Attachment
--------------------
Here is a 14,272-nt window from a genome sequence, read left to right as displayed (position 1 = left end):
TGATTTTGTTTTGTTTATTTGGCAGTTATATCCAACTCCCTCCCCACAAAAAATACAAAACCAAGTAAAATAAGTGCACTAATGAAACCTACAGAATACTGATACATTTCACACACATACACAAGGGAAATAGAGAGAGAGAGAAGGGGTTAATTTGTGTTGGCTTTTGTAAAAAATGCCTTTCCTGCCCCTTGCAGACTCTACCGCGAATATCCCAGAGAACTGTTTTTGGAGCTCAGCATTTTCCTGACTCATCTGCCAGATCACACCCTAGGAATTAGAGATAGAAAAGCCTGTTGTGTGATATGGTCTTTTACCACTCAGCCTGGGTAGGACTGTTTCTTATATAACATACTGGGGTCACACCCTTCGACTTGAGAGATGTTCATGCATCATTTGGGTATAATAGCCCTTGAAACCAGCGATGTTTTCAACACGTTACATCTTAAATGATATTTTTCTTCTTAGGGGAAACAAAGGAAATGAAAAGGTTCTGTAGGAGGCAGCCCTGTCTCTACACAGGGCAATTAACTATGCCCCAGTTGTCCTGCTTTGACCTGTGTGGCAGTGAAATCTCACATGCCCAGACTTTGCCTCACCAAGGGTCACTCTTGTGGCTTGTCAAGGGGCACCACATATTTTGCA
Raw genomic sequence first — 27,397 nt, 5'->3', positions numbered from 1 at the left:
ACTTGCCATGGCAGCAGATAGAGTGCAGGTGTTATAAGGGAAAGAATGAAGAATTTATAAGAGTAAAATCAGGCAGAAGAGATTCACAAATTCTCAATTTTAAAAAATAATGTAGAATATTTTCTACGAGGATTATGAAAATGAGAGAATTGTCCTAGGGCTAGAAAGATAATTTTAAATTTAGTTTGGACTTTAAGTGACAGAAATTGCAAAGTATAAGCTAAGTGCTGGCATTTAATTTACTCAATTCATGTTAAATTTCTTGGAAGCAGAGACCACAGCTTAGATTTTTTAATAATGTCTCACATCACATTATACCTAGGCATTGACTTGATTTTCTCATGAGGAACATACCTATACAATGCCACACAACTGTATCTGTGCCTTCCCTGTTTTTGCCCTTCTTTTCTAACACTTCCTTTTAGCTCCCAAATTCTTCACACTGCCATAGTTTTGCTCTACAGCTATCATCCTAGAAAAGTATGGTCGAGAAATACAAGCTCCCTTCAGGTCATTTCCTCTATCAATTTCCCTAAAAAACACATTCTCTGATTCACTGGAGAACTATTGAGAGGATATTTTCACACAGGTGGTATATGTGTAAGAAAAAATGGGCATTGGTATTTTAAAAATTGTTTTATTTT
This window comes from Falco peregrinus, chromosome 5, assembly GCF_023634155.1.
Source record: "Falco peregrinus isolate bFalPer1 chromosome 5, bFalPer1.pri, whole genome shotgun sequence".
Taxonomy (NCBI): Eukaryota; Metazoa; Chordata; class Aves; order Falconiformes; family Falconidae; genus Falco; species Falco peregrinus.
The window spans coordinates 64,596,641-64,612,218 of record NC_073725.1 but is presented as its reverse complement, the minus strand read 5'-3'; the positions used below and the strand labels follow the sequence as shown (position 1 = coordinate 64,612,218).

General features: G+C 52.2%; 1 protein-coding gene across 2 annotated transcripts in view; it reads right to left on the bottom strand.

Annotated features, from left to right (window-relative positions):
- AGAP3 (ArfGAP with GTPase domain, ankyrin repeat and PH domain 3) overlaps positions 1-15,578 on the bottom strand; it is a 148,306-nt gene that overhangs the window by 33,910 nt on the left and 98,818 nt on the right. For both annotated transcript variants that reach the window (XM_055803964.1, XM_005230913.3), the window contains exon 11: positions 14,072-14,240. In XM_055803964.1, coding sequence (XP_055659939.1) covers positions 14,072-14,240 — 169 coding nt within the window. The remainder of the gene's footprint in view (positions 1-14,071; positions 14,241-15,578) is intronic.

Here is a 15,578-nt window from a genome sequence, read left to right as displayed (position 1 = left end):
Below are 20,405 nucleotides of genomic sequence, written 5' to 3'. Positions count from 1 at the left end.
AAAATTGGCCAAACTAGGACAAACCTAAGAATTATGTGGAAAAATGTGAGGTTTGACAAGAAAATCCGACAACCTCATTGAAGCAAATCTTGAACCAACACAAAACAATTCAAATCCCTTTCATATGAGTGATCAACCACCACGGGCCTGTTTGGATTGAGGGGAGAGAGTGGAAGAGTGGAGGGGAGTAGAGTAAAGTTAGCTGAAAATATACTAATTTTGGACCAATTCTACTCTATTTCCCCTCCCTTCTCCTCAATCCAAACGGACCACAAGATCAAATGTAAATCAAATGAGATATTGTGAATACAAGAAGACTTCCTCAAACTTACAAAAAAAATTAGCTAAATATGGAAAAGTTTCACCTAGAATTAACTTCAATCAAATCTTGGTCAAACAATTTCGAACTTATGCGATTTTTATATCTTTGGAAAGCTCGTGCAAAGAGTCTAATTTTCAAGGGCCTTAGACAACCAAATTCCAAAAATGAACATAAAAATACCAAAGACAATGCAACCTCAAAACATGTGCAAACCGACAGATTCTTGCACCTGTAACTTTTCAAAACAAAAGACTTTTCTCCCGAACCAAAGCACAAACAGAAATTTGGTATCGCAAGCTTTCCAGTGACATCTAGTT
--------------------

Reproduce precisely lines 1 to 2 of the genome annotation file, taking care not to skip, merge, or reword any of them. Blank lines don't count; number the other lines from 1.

Here is a 14,272-nt window from a genome sequence, read left to right as displayed (position 1 = left end):
TGATTTTGTTTTGTTTATTTGGCAGTTATATCCAACTCCCTCCCCACAAAAAATACAAAACCAAGTAAAATAAGTGCACTAATGAAACCTACAGAATACTGATACATTTCACACACATACACAAGGGAAATAGAGAGAGAGAGAAGGGGTTAATTTGTGTTGGCTTTTGTAAAAAATGCCTTTCCTGCCCCTTGCAGACTCTACCGCGAATATCCCAGAGAACTGTTTTTGGAGCTCAGCATTTTCCTGACTCATCTGCCAGATCACACCCTAGGAATTAGAGATAGAAAAGCCTGTTGTGTGATATGGTCTTTTACCACTCAGCCTGGGTAGGACTGTTTCTTATATAACATACTGGGGTCACACCCTTCGACTTGAGAGATGTTCATGCATCATTTGGGTATAATAGCCCTTGAAACCAGCGATGTTTTCAACACGTTACATCTTAAATGATATTTTTCTTCTTAGGGGAAACAAAGGAAATGAAAAGGTTCTGTAGGAGGCAGCCCTGTCTCTACACAGGGCAATTAACTATGCCCCAGTTGTCCTGCTTTGACCTGTGTGGCAGTGAAATCTCACATGCCCAGACTTTGCCTCACCAAGGGTCACTCTTGTGGCTTGTCAAGGGGCACCACATATTTTGCA